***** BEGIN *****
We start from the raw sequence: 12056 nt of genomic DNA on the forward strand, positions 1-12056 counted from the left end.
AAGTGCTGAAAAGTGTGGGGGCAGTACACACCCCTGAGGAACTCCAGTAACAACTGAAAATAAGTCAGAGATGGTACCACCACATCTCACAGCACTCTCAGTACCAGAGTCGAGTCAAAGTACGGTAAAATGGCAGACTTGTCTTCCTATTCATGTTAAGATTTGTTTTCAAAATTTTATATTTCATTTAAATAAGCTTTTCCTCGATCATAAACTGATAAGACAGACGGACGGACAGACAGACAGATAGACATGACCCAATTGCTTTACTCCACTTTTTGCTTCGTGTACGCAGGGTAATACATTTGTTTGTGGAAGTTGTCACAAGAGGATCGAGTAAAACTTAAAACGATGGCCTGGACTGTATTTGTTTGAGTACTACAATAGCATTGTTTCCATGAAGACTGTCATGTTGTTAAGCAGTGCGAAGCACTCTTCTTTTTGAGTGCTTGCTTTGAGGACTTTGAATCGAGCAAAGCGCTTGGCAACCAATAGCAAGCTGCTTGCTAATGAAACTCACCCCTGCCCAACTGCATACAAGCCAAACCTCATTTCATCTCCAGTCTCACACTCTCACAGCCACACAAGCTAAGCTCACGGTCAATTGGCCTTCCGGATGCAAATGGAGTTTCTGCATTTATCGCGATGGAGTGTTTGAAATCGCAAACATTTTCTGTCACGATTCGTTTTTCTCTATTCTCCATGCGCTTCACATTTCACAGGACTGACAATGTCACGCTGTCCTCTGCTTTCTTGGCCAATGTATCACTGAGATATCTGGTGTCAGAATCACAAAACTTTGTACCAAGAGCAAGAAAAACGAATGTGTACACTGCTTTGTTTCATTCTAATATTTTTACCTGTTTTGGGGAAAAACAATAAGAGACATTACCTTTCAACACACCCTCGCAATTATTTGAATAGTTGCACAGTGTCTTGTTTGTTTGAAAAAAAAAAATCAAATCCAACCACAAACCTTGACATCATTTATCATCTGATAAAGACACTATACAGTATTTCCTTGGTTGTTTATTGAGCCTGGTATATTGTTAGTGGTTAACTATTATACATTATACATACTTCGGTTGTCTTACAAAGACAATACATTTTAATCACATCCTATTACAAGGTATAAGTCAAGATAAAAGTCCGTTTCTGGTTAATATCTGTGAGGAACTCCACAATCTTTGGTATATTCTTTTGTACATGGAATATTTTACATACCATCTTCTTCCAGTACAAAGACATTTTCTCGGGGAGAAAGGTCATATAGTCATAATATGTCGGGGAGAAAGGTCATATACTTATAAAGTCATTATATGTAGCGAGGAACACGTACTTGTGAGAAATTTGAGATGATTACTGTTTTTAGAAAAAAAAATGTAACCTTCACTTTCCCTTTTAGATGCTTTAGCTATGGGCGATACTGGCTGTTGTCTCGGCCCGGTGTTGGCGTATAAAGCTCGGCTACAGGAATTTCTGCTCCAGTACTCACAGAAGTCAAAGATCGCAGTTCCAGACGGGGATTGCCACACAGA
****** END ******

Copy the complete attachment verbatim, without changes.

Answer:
We start from the raw sequence: 12056 nt of genomic DNA on the forward strand, positions 1-12056 counted from the left end.
AAGTGCTGAAAAGTGTGGGGGCAGTACACACCCCTGAGGAACTCCAGTAACAACTGAAAATAAGTCAGAGATGGTACCACCACATCTCACAGCACTCTCAGTACCAGAGTCGAGTCAAAGTACGGTAAAATGGCAGACTTGTCTTCCTATTCATGTTAAGATTTGTTTTCAAAATTTTATATTTCATTTAAATAAGCTTTTCCTCGATCATAAACTGATAAGACAGACGGACGGACAGACAGACAGATAGACATGACCCAATTGCTTTACTCCACTTTTTGCTTCGTGTACGCAGGGTAATACATTTGTTTGTGGAAGTTGTCACAAGAGGATCGAGTAAAACTTAAAACGATGGCCTGGACTGTATTTGTTTGAGTACTACAATAGCATTGTTTCCATGAAGACTGTCATGTTGTTAAGCAGTGCGAAGCACTCTTCTTTTTGAGTGCTTGCTTTGAGGACTTTGAATCGAGCAAAGCGCTTGGCAACCAATAGCAAGCTGCTTGCTAATGAAACTCACCCCTGCCCAACTGCATACAAGCCAAACCTCATTTCATCTCCAGTCTCACACTCTCACAGCCACACAAGCTAAGCTCACGGTCAATTGGCCTTCCGGATGCAAATGGAGTTTCTGCATTTATCGCGATGGAGTGTTTGAAATCGCAAACATTTTCTGTCACGATTCGTTTTTCTCTATTCTCCATGCGCTTCACATTTCACAGGACTGACAATGTCACGCTGTCCTCTGCTTTCTTGGCCAATGTATCACTGAGATATCTGGTGTCAGAATCACAAAACTTTGTACCAAGAGCAAGAAAAACGAATGTGTACACTGCTTTGTTTCATTCTAATATTTTTACCTGTTTTGGGGAAAAACAATAAGAGACATTACCTTTCAACACACCCTCGCAATTATTTGAATAGTTGCACAGTGTCTTGTTTGTTTGAAAAAAAAAAATCAAATCCAACCACAAACCTTGACATCATTTATCATCTGATAAAGACACTATACAGTATTTCCTTGGTTGTTTATTGAGCCTGGTATATTGTTAGTGGTTAACTATTATACATTATACATACTTCGGTTGTCTTACAAAGACAATACATTTTAATCACATCCTATTACAAGGTATAAGTCAAGATAAAAGTCCGTTTCTGGTTAATATCTGTGAGGAACTCCACAATCTTTGGTATATTCTTTTGTACATGGAATATTTTACATACCATCTTCTTCCAGTACAAAGACATTTTCTCGGGGAGAAAGGTCATATAGTCATAATATGTCGGGGAGAAAGGTCATATACTTATAAAGTCATTATATGTAGCGAGGAACACGTACTTGTGAGAAATTTGAGATGATTACTGTTTTTAGAAAAAAAAATGTAACCTTCACTTTCCCTTTTAGATGCTTTAGCTATGGGCGATACTGGCTGTTGTCTCGGCCCGGTGTTGGCGTATAAAGCTCGGCTACAGGAATTTCTGCTCCAGTACTCACAGAAGTCAAAGATCGCAGTTCCAGACGGGGATTGCCACACAGA